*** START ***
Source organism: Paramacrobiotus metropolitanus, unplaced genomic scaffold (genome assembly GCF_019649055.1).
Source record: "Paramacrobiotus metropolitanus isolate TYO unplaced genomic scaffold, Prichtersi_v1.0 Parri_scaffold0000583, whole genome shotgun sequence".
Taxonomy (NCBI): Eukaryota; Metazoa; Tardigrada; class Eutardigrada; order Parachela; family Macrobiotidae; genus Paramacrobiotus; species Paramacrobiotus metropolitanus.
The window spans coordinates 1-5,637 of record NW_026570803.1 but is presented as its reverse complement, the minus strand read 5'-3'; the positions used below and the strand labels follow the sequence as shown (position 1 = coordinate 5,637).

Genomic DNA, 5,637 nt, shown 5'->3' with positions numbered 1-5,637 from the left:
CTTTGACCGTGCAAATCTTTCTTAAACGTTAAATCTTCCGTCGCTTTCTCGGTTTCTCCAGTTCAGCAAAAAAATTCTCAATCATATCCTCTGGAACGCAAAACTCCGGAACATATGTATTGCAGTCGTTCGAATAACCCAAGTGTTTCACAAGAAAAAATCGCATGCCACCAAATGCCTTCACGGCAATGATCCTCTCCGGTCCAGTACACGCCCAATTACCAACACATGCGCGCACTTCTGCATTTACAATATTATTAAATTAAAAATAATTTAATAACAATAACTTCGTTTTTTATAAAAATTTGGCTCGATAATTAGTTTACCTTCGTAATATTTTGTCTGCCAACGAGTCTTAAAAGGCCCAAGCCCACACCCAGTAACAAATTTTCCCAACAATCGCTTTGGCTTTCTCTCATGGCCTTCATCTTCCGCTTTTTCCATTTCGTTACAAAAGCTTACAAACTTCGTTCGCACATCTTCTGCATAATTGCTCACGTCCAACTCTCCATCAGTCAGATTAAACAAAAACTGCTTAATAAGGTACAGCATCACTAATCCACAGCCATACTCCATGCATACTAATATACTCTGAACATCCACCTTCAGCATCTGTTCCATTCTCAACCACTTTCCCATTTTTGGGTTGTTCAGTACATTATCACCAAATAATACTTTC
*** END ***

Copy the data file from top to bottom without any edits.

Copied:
Source organism: Paramacrobiotus metropolitanus, unplaced genomic scaffold (genome assembly GCF_019649055.1).
Source record: "Paramacrobiotus metropolitanus isolate TYO unplaced genomic scaffold, Prichtersi_v1.0 Parri_scaffold0000583, whole genome shotgun sequence".
Taxonomy (NCBI): Eukaryota; Metazoa; Tardigrada; class Eutardigrada; order Parachela; family Macrobiotidae; genus Paramacrobiotus; species Paramacrobiotus metropolitanus.
The window spans coordinates 1-5,637 of record NW_026570803.1 but is presented as its reverse complement, the minus strand read 5'-3'; the positions used below and the strand labels follow the sequence as shown (position 1 = coordinate 5,637).

Genomic DNA, 5,637 nt, shown 5'->3' with positions numbered 1-5,637 from the left:
CTTTGACCGTGCAAATCTTTCTTAAACGTTAAATCTTCCGTCGCTTTCTCGGTTTCTCCAGTTCAGCAAAAAAATTCTCAATCATATCCTCTGGAACGCAAAACTCCGGAACATATGTATTGCAGTCGTTCGAATAACCCAAGTGTTTCACAAGAAAAAATCGCATGCCACCAAATGCCTTCACGGCAATGATCCTCTCCGGTCCAGTACACGCCCAATTACCAACACATGCGCGCACTTCTGCATTTACAATATTATTAAATTAAAAATAATTTAATAACAATAACTTCGTTTTTTATAAAAATTTGGCTCGATAATTAGTTTACCTTCGTAATATTTTGTCTGCCAACGAGTCTTAAAAGGCCCAAGCCCACACCCAGTAACAAATTTTCCCAACAATCGCTTTGGCTTTCTCTCATGGCCTTCATCTTCCGCTTTTTCCATTTCGTTACAAAAGCTTACAAACTTCGTTCGCACATCTTCTGCATAATTGCTCACGTCCAACTCTCCATCAGTCAGATTAAACAAAAACTGCTTAATAAGGTACAGCATCACTAATCCACAGCCATACTCCATGCATACTAATATACTCTGAACATCCACCTTCAGCATCTGTTCCATTCTCAACCACTTTCCCATTTTTGGGTTGTTCAGTACATTATCACCAAATAATACTTTC